Saturday, March 30, 2013

A spiritual approach to progress in creativity.

For artists, chasing riches leads only to stagnation & misery. You will make a living from your work only if that is not your goal. Yet it is overly simplistic to say, "Just make your art, and you will lead a useful & contented life", the key is to not do it blindly. When you realize that your artistic gifts were not given to you, (you did not earn them, this is Grace), you begin to sense that your gifts and what they permit you to create were meant for your fellows. Therefore it is by listening to them that your sustainable path forward will be revealed. Pay attention to the reactions to what you make. Let those instinctive positive reactions that you observe create your touchstones as an artist. Those core elements that you will joyful return to over and over. Do not fear that this will make your work stale and never evolving, being self aware and honest will solve that easily.

You are not who you were the last time you put needle to cloth or brush to canvas. You can not stop yourself from growing and changing. What roots artists too firmly in their own pasts is fear of moving beyond something that once worked well. If you fully understand those artistic desires you need to express, those ideas that compel you like a fetishist back to them over and over you will be fine. They are your roots, they are what make you, you. You are the only you, you are essentially unique. It is only when you permit yourself to be driven by doubt and buffeted by the winds of opinion and trends that you become lost."Shoemaker, stick to thy last."

Tuesday, March 26, 2013

Yes you are a bad person.

When did we become an industry of sniveling cowardly villains? We look the other way and say nothing as the fashion industry heaps praise and prizes on brands and individuals who steal from other designers, use child labor, support the factory farming slaughter of animals for fur & skin, abuse their workers with constant violations of labor laws, and consciously deny people the right to make a good living because they're not part of the right crowd. In silence is acceptance. Please let's begin to say, "This is bad, and yes by knowingly doing it you are a bad person." We decry these abuses in made for the public statements & gestures but do nothing substantial. This awareness of evils but inaction against them makes us bad people too. Nothing will change till those in positions of leadership in the fashion industry say something, publicly. Waiting for them to come down with a severe case of ethics & moral courage is foolish. We who see the need for change, and the benefits of it need to turn up the heat. Call people out, by name and incident and offer positive alternatives that will work better for the offenders and their brands. They must be made to understand that you can't shake the  Devil's hand and say you're only joking...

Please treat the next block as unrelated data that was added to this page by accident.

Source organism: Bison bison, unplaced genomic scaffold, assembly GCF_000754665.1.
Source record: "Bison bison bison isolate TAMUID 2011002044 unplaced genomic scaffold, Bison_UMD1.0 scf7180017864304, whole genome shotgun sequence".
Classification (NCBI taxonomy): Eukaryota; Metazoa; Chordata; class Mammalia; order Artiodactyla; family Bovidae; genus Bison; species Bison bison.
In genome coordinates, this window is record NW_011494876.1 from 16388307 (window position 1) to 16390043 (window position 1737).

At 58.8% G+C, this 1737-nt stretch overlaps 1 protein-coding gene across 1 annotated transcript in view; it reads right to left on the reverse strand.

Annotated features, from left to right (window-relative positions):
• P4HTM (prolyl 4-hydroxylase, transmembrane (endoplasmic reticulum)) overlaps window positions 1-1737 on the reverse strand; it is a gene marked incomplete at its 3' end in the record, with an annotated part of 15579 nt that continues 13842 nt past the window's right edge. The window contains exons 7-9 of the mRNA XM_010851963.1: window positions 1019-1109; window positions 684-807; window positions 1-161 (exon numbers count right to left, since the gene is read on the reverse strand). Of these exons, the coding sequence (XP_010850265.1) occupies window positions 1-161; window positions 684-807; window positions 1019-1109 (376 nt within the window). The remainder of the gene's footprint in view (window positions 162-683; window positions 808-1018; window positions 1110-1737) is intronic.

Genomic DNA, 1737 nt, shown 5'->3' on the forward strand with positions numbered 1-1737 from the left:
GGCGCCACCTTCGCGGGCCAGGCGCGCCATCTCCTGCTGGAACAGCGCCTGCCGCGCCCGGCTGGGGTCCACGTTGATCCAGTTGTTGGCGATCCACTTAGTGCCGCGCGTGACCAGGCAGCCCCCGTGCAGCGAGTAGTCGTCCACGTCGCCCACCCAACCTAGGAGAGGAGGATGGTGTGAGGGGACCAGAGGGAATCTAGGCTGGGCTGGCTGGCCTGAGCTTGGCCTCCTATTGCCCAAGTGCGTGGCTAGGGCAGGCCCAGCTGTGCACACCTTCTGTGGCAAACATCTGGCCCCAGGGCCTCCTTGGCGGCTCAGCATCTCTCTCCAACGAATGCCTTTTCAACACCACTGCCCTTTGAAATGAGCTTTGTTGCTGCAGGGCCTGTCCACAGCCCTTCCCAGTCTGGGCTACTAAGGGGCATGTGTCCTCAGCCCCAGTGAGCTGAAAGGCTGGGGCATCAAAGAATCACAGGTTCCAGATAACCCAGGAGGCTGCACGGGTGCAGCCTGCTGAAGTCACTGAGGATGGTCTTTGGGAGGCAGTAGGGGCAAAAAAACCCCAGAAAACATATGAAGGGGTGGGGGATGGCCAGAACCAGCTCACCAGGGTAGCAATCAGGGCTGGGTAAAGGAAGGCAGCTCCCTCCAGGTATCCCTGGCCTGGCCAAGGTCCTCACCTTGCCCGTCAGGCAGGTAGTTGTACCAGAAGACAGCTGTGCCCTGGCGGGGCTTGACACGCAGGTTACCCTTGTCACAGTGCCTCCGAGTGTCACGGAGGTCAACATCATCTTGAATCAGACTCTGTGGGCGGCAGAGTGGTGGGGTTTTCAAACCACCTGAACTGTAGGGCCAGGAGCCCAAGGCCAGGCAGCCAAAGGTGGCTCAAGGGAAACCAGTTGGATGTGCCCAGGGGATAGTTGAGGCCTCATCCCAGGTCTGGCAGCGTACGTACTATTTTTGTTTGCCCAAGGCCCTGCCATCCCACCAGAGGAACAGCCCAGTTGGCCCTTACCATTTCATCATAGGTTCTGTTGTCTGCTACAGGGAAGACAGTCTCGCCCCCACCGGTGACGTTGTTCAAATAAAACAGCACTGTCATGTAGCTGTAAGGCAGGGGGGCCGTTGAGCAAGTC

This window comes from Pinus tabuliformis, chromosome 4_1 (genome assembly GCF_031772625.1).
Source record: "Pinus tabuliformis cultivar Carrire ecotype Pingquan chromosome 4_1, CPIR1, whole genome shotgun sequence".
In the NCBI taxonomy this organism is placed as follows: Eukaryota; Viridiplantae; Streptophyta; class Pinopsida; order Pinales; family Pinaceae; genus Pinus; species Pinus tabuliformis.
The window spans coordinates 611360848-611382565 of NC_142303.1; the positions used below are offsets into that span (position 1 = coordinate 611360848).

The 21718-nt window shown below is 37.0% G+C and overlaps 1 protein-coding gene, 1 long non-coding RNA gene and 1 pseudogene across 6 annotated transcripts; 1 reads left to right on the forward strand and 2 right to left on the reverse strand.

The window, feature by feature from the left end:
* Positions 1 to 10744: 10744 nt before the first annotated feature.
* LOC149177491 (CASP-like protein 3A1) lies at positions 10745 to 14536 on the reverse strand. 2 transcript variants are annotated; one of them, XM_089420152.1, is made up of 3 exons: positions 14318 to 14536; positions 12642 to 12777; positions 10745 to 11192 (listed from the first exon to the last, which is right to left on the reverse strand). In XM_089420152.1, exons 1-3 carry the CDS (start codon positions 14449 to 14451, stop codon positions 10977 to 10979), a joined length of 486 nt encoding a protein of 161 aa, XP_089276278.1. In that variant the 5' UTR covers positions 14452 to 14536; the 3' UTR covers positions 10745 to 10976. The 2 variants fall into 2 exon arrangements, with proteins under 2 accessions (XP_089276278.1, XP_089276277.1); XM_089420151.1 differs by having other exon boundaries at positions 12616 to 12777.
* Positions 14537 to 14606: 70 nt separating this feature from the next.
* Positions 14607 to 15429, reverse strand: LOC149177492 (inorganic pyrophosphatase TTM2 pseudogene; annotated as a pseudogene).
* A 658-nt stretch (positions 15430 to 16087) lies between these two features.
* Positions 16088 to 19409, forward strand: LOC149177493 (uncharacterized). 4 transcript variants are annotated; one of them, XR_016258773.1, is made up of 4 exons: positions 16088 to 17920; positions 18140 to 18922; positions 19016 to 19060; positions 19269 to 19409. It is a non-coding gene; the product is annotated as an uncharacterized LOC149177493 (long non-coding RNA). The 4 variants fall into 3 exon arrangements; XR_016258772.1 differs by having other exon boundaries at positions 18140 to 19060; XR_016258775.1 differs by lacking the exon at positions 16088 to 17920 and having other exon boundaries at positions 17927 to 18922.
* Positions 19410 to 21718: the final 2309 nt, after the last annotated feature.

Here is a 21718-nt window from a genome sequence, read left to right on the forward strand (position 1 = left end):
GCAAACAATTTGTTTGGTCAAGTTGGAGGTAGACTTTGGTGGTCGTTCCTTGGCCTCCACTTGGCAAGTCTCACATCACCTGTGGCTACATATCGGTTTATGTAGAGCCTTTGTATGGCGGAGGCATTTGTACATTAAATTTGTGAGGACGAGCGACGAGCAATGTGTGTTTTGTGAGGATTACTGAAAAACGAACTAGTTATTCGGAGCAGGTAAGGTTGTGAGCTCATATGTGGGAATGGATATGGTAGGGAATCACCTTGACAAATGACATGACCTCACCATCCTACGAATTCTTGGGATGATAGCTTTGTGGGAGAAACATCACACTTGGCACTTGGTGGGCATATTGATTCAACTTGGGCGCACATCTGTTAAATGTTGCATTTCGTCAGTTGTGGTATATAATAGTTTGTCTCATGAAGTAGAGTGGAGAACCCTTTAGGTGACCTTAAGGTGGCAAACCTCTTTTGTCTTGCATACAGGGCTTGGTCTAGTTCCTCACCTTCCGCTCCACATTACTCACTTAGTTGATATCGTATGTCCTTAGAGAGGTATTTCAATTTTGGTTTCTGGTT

Thursday, March 21, 2013

How to tell if the person who is telling you about fashion actually knows anything about fashion...

Magazines & sites that write good things about people who pay them and bad things or nothing about those that don't. Bloggers who don't know the difference between silk & satin. Bitter, scowling ex-kings & queens with closed minds who hate everybody except those that they rose to prominence with. Angry young writers who carry multiple axes they wield any time they get refused entry to a show or event. Know nothing dilettantes who got the job because they're privileged & pretty. It seems that there are many layers of crud between designers, their designs, and the public these days. How does a fashion passionista who thinks the clothes are beautiful and wants to know more about the designer & the brand dig through the muck to find out what's really at the beating heart of the matter? How do you know who's worth listening to in the fashion press and who's links you should never bother clicking on? Below I've assembled seven clues that I've discovered I use sub-consciously to make this decision, and believe me as a branding & marketing rep I have to make it daily.

Clue#1 Can they actually write? The easiest way to determine that is to ask yourself one question. Do I find myself compelled to continue reading their work once I start? If a writer can't create that they should do something else for a living. Of almost equal weight is, do they let spelling, punctuation, and grammatical mistakes get published? If they do they're lazy and don't care about their craft and neither should you.

The next thing to do is recognize that a lot of what is written/shot is context dependent. It is not appropriate for a fashion journalist to ask "tough" questions backstage prior to a show. The designer and everyone else in a 50 foot radius is on the very edge of nerves. Asking a potentially controversial question then means you're either insensitive or stupid. That doesn't mean you can't ask a good question though and that's Clue #2. Does the person I'm reading ask smart questions? Does it sound like they did some homework about the designer and their body of work? 

An in depth piece is where the tougher or more probing questions belong and that's Clue #3. When appropriate does the person ask questions about topics that the subject might not want to answer?